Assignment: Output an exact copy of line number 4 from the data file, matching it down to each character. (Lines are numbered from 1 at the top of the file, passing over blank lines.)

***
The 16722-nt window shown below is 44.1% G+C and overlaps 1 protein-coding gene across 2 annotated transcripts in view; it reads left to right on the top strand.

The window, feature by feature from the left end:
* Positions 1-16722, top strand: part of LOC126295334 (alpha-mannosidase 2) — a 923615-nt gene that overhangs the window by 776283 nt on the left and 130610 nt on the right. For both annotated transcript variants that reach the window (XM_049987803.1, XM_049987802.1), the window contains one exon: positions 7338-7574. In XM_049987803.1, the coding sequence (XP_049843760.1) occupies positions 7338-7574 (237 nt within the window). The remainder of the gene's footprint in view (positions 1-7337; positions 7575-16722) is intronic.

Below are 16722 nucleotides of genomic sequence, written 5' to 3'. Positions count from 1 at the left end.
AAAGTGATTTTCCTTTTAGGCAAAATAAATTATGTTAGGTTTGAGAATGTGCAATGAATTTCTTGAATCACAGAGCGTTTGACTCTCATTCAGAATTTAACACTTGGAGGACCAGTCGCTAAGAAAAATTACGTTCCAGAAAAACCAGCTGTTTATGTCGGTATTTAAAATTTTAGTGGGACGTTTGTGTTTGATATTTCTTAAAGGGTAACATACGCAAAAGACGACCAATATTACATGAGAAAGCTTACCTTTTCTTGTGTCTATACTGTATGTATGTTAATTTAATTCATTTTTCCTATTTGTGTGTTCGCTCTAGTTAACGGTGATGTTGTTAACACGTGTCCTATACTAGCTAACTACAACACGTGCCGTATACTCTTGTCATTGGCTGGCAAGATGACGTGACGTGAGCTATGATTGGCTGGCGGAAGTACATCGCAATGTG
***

Below are 16722 nucleotides of genomic sequence, written 5' to 3'. Positions count from 1 at the left end.